The English traveller John H. Allan went up the Nile, and published his account, with drawings, in 1843, under the name A Pictorial Tour in the Mediterranean (online here).
Coming back down the Nile from Nubia, he visited Antinoe or Antinoupolis, and included a sketch:
He wrote as follows:
January 31st. – Sheik Abadeh, site of the ancient Antinoe, founded by the Emperor Hadrian. A walk the village brought us to the remains of a colonnade of granite pillars without capitals. At the back of heaps of rubbish containing many architectural remains we saw a large enclosure said to be the ancient Hippodrome. The direction of its streets is still to be traced running in a regular manner, and judging from the fragments, it must have been a city of great magnificence. A large portion of the ruins were used in constructing the Pasha’s sugar manufactory at Al Rairamoun, on the opposite side of the river, amongst large plantations of sugar cane.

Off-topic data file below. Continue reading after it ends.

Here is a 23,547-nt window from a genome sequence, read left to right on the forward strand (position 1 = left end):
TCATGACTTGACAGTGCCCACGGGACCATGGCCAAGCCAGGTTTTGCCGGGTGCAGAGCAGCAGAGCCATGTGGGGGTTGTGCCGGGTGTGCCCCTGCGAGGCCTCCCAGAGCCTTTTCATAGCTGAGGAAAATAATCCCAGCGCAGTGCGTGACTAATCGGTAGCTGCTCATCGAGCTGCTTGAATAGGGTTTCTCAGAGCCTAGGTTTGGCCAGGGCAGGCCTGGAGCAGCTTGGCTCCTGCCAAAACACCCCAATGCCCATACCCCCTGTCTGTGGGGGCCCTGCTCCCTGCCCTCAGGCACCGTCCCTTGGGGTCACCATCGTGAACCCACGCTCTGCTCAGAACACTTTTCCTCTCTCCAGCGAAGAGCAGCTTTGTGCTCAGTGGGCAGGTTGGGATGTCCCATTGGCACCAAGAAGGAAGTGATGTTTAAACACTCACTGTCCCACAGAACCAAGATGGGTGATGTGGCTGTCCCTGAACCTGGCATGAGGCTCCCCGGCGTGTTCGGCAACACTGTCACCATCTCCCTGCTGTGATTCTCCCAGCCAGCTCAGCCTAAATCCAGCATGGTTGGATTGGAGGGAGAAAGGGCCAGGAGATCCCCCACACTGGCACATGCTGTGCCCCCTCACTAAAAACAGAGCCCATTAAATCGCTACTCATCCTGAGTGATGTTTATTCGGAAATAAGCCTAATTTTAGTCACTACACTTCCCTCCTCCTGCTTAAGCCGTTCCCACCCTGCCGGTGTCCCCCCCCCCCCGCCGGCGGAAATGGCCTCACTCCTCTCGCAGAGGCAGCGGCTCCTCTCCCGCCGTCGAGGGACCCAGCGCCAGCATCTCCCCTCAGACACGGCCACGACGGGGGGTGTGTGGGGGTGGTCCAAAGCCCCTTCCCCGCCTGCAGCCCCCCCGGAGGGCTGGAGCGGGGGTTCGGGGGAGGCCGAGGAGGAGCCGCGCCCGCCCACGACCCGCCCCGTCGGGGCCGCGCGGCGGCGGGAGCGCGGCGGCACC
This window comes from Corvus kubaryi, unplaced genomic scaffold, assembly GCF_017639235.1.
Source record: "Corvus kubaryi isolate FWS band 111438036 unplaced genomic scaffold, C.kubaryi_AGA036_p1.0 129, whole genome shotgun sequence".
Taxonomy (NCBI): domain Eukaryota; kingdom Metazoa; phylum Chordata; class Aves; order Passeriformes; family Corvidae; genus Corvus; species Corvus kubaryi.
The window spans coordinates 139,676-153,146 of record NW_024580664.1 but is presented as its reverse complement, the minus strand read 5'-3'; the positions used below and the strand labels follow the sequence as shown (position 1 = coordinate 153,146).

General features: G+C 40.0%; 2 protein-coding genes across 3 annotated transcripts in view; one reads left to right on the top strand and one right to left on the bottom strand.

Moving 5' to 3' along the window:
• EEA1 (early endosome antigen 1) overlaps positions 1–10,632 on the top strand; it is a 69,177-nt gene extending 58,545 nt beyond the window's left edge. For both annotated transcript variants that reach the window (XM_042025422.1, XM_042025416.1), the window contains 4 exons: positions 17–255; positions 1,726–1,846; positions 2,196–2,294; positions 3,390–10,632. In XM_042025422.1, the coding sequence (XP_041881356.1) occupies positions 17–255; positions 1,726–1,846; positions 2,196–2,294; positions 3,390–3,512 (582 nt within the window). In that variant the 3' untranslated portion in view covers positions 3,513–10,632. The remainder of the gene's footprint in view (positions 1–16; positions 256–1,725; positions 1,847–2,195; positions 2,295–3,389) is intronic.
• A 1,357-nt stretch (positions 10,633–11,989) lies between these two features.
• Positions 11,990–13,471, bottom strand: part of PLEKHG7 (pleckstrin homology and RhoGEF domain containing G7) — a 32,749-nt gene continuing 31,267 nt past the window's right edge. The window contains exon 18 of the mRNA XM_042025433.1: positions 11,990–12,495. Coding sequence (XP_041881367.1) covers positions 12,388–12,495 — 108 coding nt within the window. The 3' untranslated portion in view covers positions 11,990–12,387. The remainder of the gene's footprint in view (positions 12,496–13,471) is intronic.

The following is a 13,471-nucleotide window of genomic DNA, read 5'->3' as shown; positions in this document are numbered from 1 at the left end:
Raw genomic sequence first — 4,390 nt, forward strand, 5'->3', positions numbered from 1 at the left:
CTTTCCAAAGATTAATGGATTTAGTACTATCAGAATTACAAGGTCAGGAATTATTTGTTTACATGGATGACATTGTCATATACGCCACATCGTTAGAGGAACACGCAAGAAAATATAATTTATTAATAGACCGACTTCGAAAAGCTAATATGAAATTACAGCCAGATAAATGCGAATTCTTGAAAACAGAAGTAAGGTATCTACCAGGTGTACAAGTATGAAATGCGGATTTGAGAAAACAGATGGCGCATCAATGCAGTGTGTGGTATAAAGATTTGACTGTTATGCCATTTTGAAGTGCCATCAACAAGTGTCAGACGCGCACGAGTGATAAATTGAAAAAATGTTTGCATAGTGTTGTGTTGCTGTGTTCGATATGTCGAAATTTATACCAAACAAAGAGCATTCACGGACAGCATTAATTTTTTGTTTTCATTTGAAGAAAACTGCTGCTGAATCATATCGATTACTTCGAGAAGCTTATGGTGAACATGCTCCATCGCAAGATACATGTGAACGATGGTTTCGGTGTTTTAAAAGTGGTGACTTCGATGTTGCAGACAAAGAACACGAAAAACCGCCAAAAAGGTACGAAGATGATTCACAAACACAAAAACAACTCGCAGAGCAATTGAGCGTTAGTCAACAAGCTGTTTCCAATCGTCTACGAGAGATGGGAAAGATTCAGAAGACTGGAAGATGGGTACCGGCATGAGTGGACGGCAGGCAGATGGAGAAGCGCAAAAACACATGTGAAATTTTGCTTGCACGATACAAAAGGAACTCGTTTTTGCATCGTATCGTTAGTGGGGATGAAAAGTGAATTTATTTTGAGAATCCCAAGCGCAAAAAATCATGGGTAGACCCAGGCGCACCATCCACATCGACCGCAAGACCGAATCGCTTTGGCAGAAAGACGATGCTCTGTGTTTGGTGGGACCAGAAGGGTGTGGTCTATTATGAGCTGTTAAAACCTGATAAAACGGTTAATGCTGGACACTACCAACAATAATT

I wonder what became of the granite columns?